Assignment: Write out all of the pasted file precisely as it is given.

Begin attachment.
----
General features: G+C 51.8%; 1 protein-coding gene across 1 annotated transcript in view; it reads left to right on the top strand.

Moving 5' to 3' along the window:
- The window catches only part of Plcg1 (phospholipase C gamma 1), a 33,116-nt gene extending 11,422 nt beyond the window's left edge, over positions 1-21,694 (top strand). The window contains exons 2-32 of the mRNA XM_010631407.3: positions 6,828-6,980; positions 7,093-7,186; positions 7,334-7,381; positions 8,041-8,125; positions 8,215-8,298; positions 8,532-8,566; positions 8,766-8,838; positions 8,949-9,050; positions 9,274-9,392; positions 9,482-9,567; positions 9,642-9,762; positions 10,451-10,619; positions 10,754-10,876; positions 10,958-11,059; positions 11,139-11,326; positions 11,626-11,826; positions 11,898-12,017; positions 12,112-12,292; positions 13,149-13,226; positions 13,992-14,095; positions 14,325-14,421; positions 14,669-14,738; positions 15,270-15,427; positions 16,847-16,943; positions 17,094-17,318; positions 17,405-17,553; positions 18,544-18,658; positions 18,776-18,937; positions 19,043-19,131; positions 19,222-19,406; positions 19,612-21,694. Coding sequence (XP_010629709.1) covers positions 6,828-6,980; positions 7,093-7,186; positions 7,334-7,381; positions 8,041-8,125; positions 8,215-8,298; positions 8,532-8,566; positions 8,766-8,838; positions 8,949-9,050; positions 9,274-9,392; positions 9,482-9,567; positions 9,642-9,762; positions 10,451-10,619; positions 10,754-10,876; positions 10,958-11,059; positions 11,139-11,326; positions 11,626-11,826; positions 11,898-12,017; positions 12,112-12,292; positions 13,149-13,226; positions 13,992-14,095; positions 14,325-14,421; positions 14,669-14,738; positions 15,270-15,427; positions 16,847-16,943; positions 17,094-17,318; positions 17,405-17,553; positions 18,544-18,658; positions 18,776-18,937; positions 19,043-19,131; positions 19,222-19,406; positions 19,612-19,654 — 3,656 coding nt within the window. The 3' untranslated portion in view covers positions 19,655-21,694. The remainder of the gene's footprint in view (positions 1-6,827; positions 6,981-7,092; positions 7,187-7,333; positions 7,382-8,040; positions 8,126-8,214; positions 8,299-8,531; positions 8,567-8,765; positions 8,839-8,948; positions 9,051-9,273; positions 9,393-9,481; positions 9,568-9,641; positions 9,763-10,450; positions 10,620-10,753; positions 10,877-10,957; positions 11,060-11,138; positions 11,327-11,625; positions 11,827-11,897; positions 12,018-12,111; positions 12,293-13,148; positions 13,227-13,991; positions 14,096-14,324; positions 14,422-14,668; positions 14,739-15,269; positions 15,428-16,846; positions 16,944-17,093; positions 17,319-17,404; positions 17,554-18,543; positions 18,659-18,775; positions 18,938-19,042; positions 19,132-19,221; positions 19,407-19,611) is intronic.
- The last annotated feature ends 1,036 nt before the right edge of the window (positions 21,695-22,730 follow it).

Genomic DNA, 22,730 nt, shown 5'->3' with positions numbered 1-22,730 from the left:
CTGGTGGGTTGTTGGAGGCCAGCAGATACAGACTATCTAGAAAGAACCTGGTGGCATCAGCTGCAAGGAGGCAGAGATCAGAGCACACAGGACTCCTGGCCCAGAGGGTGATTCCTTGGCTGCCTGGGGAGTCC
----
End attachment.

General features: G+C 51.8%; 1 protein-coding gene across 1 annotated transcript in view; it reads left to right on the top strand.

Moving 5' to 3' along the window:
- The window catches only part of Plcg1 (phospholipase C gamma 1), a 33,116-nt gene extending 11,422 nt beyond the window's left edge, over positions 1-21,694 (top strand). The window contains exons 2-32 of the mRNA XM_010631407.3: positions 6,828-6,980; positions 7,093-7,186; positions 7,334-7,381; positions 8,041-8,125; positions 8,215-8,298; positions 8,532-8,566; positions 8,766-8,838; positions 8,949-9,050; positions 9,274-9,392; positions 9,482-9,567; positions 9,642-9,762; positions 10,451-10,619; positions 10,754-10,876; positions 10,958-11,059; positions 11,139-11,326; positions 11,626-11,826; positions 11,898-12,017; positions 12,112-12,292; positions 13,149-13,226; positions 13,992-14,095; positions 14,325-14,421; positions 14,669-14,738; positions 15,270-15,427; positions 16,847-16,943; positions 17,094-17,318; positions 17,405-17,553; positions 18,544-18,658; positions 18,776-18,937; positions 19,043-19,131; positions 19,222-19,406; positions 19,612-21,694. Coding sequence (XP_010629709.1) covers positions 6,828-6,980; positions 7,093-7,186; positions 7,334-7,381; positions 8,041-8,125; positions 8,215-8,298; positions 8,532-8,566; positions 8,766-8,838; positions 8,949-9,050; positions 9,274-9,392; positions 9,482-9,567; positions 9,642-9,762; positions 10,451-10,619; positions 10,754-10,876; positions 10,958-11,059; positions 11,139-11,326; positions 11,626-11,826; positions 11,898-12,017; positions 12,112-12,292; positions 13,149-13,226; positions 13,992-14,095; positions 14,325-14,421; positions 14,669-14,738; positions 15,270-15,427; positions 16,847-16,943; positions 17,094-17,318; positions 17,405-17,553; positions 18,544-18,658; positions 18,776-18,937; positions 19,043-19,131; positions 19,222-19,406; positions 19,612-19,654 — 3,656 coding nt within the window. The 3' untranslated portion in view covers positions 19,655-21,694. The remainder of the gene's footprint in view (positions 1-6,827; positions 6,981-7,092; positions 7,187-7,333; positions 7,382-8,040; positions 8,126-8,214; positions 8,299-8,531; positions 8,567-8,765; positions 8,839-8,948; positions 9,051-9,273; positions 9,393-9,481; positions 9,568-9,641; positions 9,763-10,450; positions 10,620-10,753; positions 10,877-10,957; positions 11,060-11,138; positions 11,327-11,625; positions 11,827-11,897; positions 12,018-12,111; positions 12,293-13,148; positions 13,227-13,991; positions 14,096-14,324; positions 14,422-14,668; positions 14,739-15,269; positions 15,428-16,846; positions 16,944-17,093; positions 17,319-17,404; positions 17,554-18,543; positions 18,659-18,775; positions 18,938-19,042; positions 19,132-19,221; positions 19,407-19,611) is intronic.
- The last annotated feature ends 1,036 nt before the right edge of the window (positions 21,695-22,730 follow it).

Genomic DNA, 22,730 nt, shown 5'->3' with positions numbered 1-22,730 from the left:
CTGGTGGGTTGTTGGAGGCCAGCAGATACAGACTATCTAGAAAGAACCTGGTGGCATCAGCTGCAAGGAGGCAGAGATCAGAGCACACAGGACTCCTGGCCCAGAGGGTGATTCCTTGGCTGCCTGGGGAGTCC